Your employees know not to click on executable files but you still install antivirus software. It’s the same reason you prioritize phishing prevention technology over training.

 

Stop threats before they reach your inbox

The best way to stop threats before they reach your company’s inbox is to inspect the emails before they reach your company’s perimeter. Cloud-based email protection solutions provide a buffer before emails reach your corporate network or your hosted email service.

Your confidential corporate information is secured because your employees are simply prevented from visiting sites that misuse such information.

 

Phishing is a two way problem

Protecting your users and your reputation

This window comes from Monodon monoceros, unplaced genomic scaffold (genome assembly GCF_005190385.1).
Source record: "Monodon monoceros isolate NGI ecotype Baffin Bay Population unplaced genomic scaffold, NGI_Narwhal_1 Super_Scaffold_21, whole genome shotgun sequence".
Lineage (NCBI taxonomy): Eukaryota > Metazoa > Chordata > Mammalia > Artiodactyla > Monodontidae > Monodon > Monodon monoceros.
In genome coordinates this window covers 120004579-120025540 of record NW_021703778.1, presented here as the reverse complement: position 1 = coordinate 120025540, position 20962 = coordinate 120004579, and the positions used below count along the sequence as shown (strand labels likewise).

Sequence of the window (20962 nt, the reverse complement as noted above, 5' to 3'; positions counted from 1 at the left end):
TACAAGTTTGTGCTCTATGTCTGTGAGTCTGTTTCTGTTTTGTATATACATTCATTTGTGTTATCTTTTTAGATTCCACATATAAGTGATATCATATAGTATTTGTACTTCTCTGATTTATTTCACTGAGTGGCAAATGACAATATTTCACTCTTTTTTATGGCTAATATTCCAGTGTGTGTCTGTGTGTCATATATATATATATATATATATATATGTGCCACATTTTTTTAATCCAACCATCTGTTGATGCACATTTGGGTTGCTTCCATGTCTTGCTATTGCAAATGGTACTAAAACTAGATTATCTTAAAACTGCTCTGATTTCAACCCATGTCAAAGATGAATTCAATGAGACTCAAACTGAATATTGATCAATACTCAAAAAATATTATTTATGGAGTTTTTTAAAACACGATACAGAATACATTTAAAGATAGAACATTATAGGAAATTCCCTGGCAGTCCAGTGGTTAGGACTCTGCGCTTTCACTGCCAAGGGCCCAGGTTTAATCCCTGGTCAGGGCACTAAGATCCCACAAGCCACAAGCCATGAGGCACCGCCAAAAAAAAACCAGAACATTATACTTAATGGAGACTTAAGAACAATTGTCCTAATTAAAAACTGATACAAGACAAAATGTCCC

Most people in IT think phishing is a one-way problem. Stop threatening emails from reaching your employees and you’ve solved your phishing problem. But that just isn’t true. There is another vulnerability to phishing. And it’s one that can cost you your business reputation.

If you’re not using authenticated emails, your domain could be used against you. It’s called spoofing and attackers could use your domain to phish your customers. And whether intentional or not, the blame would land on you.

When it comes to phishing protection, you need to protect your employees and your customers.

 

Domain name spoofing protection

Any phishing solution you deploy should protect you and your customers from domain name spoofing. The best way to do that is by sending cryptographically signed emails from an authenticated email server. There are few methods to authenticate email servers.

These include DKIM (DomainKeys Identified Mail) and SPF (Sender Policy Framework), often in conjunction with DMARC (Domain-based Message Authentication, Reporting and Conformance).